Short Range Forecast Discussion
NWS Weather Prediction Center College Park MD
407 PM EDT Fri Mar 24 2017
Valid 00Z Sat Mar 25 2017 - 00Z Mon Mar 27 2017
...Thunderstorms, potentially severe, are possible from the eastern Plains
to the Mississippi River Valley through tonight, shifting eastward
...Heavy rain possible over parts of the Middle/Lower Mississippi Valley...
...High winds will couple with dry conditions behind a strong cold front
to produce fire weather concerns across the Southern Plains...
...Heavy snow possible over the Sierras, and southern Cascades through
A potent low pressure system continues to slowly make its way across the
central plains this afternoon, with a strong cold protruding southward
nearing the Middle and Lower Mississippi Valley this evening. A secondary
boundary protrudes eastward from the low pressure system, stretching from
the Central Plains to New England. This low pressure system is providing a
deep flow of warm moist air off of the Gulf of Mexico on its eastward
extent. These frontal boundaries, specifically the cold front moving
across the plains and into the Mississippi Valley, will provide an area of
ascent, allowing this warm, moist and unstable airmass to rise into the
atmosphere and interact with colder air.
Rain, heavy at times, and thunderstorms are expected as a result along and
just ahead of the cold front over the next couple of days as it advances
eastward. Some of these thunderstorms could be strong to severe. The Storm
Prediction Center has outlined a small region that stretches across east
TX and the Ark-LA-Tex region as being in an Enhanced Risk for severe
weather this evening and overnight, with conditions favorable for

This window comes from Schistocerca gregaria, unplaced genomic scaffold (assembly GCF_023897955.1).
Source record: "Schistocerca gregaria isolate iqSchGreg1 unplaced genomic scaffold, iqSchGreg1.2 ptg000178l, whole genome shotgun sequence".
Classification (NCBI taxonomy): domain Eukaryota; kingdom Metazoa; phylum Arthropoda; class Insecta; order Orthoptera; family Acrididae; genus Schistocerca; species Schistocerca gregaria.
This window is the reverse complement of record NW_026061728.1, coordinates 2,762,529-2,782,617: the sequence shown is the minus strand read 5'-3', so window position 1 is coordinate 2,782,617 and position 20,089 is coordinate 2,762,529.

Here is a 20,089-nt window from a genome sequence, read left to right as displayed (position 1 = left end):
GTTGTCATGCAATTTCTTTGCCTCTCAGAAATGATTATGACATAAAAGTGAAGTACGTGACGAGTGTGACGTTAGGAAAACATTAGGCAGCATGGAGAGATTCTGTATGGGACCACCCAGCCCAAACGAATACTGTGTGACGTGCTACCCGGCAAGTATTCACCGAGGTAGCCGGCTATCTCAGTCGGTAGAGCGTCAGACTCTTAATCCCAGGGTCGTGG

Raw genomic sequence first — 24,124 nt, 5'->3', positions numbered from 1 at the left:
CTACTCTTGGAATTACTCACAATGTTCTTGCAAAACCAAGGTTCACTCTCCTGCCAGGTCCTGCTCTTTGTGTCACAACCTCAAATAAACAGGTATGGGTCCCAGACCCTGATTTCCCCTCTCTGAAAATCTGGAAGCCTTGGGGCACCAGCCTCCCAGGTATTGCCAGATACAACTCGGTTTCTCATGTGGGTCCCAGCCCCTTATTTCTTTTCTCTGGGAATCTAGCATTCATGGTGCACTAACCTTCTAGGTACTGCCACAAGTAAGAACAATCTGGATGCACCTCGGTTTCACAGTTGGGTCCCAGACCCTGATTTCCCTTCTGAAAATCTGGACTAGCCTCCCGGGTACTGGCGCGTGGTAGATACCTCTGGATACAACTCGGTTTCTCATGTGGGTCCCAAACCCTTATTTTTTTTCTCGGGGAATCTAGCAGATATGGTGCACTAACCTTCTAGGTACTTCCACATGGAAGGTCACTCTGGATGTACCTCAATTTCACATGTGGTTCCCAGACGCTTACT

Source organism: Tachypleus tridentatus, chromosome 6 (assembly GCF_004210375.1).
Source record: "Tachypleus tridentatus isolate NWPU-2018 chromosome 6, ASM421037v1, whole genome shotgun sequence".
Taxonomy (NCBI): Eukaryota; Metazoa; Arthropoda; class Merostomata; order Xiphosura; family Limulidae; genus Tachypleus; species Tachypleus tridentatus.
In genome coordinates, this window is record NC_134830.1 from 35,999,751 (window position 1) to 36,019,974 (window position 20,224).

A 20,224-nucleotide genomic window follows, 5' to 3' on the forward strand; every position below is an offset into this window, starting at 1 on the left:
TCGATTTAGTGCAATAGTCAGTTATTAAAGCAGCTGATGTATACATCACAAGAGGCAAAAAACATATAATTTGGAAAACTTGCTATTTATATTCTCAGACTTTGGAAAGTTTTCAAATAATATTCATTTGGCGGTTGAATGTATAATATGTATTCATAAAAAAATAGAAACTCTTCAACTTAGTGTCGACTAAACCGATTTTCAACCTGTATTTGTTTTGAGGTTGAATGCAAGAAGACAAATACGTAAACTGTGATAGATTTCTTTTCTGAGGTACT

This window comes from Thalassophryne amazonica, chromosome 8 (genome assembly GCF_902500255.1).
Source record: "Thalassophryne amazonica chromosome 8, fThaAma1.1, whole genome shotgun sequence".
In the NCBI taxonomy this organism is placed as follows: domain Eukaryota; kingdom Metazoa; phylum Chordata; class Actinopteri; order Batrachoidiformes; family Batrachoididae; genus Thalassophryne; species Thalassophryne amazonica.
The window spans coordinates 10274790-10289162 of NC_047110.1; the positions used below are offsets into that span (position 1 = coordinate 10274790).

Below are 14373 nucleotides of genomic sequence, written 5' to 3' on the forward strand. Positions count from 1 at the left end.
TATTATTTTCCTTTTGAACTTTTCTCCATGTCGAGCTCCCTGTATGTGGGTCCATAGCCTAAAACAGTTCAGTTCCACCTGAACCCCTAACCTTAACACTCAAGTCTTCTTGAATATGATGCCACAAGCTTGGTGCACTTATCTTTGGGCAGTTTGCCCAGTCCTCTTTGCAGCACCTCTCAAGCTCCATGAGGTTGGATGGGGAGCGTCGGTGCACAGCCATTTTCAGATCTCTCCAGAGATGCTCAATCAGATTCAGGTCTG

producing damaging winds and isolated tornadoes. A Slight Risk area is
also in place across much of the Middle and Lower Mississippi Valley Area.
By tomorrow, the Slight Risk for severe weather shifts southeast with the
progression of the cold front and low pressure system, encompassing much
of the Lower Mississippi River Valley. Please refer to the Storm
Prediction Center website for more information: www.spc.ncep.noaa.gov.
Behind the this cold front, strong winds are coupling with a very dry
airmass to produce High Wind Warnings and Red Flag Conditions across much
for the Southern Plains. Any fires that develop could spread rapidly and
become difficult to control.
Meanwhile, precipitation associated with the west-east oriented frontal
boundary will generally be in the form of rain, though some thunderstorms
will be possible just south of the Great Lakes. Areas north of the frontal
boundary could see colder air mixing in with the precipitation to produce
mixed precipitation over the next few days, mainly across the Upper Great
Lakes and the Northeast.
Finally, another system impacting the northwestern U.S. will continue to
move inland over the next couple of days. Expect rain to persist along the
Pacific Coast through Saturday, before tapering off. Rain and higher
elevation snow will persist through much of the weekend inland into the
Northern and Central Rockies. Winter Weather Advisories and Winter Storm
Warnings remain in effect through the tonight for portions of the Sierra
Nevada Mountain Range and northern California, South-central Washington,
and eastern Nevada. Flood watches and warnings are also in effect for
portions of the Northern Great Basin and Intermountain West. A stronger
disturbance is poised to near the Pacific Northwest to end out the weekend
and start the workweek.
Graphics available at www.wpc.ncep.noaa.gov/basicwx/basicwx_ndfd.php